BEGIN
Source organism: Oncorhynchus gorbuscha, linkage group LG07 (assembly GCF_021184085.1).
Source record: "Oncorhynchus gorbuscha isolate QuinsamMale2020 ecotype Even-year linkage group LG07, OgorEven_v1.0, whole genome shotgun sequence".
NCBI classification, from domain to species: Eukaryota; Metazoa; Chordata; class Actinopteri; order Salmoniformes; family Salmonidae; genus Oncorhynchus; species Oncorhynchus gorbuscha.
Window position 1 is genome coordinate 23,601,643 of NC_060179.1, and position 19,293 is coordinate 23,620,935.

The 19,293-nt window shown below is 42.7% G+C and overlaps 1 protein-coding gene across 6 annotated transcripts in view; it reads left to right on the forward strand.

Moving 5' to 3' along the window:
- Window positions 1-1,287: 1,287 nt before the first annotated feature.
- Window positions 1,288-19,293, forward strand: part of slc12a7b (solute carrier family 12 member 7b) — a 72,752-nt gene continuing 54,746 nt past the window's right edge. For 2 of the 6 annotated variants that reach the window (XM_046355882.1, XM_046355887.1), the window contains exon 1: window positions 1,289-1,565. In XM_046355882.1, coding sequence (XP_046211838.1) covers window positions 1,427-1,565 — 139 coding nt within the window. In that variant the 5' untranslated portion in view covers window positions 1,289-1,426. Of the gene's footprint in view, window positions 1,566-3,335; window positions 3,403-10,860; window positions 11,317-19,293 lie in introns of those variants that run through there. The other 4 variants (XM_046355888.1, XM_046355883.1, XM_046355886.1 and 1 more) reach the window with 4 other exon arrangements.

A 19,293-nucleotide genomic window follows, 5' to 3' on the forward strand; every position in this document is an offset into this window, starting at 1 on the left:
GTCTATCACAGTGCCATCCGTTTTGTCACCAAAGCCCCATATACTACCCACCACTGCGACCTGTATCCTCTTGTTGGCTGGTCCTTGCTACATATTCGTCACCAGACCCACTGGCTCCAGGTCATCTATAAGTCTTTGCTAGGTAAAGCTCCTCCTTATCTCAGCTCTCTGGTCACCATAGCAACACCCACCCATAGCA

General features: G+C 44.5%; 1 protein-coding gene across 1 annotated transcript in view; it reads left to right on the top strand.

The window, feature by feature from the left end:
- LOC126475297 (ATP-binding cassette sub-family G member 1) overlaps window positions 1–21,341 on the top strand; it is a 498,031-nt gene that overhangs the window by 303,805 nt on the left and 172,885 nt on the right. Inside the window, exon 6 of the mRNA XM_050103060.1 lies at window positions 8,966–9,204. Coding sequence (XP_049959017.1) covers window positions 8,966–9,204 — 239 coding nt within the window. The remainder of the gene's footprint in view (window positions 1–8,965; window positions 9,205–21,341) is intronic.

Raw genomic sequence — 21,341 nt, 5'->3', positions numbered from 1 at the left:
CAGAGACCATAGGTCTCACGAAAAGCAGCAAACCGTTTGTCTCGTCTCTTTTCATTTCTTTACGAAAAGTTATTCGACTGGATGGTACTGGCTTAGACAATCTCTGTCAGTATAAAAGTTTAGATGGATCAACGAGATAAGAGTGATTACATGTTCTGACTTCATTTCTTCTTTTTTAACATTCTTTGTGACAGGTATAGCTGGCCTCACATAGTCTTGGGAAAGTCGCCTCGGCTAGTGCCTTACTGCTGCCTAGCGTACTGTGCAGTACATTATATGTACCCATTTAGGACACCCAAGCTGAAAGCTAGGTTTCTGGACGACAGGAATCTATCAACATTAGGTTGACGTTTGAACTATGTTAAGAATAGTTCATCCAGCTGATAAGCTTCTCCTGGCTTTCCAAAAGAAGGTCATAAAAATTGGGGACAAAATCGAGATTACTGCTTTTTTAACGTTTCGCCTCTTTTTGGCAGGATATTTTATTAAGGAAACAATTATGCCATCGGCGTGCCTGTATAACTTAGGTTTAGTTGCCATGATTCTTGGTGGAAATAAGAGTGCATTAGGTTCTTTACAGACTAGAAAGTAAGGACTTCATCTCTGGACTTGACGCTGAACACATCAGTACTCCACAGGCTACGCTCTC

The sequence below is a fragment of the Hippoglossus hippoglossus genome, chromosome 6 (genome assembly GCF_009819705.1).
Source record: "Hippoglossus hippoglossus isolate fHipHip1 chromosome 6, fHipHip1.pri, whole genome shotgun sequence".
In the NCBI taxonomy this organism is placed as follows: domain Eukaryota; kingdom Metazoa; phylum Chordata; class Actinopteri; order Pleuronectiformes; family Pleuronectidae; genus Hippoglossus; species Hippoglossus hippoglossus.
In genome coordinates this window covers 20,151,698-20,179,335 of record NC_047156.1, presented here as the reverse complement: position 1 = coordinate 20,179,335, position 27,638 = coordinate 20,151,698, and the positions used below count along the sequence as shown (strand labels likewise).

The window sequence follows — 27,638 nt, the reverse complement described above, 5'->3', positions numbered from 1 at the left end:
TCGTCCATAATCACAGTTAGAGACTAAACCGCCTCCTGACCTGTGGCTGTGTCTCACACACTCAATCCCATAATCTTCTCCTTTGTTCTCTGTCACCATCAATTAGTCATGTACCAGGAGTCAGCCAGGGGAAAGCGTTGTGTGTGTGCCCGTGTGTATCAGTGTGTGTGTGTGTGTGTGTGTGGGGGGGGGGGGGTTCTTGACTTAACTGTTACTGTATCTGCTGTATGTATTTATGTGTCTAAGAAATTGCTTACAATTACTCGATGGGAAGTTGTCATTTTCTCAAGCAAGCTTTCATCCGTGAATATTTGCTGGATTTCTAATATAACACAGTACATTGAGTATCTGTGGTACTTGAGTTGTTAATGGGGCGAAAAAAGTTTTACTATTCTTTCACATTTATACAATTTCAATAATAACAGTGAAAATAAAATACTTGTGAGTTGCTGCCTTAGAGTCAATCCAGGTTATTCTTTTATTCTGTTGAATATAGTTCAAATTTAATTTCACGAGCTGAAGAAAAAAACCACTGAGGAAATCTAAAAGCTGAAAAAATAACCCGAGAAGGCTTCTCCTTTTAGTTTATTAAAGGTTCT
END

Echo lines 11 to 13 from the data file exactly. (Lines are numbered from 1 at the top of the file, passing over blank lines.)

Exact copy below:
General features: G+C 44.5%; 1 protein-coding gene across 1 annotated transcript in view; it reads left to right on the top strand.

The window, feature by feature from the left end:
- LOC126475297 (ATP-binding cassette sub-family G member 1) overlaps window positions 1–21,341 on the top strand; it is a 498,031-nt gene that overhangs the window by 303,805 nt on the left and 172,885 nt on the right. Inside the window, exon 6 of the mRNA XM_050103060.1 lies at window positions 8,966–9,204. Coding sequence (XP_049959017.1) covers window positions 8,966–9,204 — 239 coding nt within the window. The remainder of the gene's footprint in view (window positions 1–8,965; window positions 9,205–21,341) is intronic.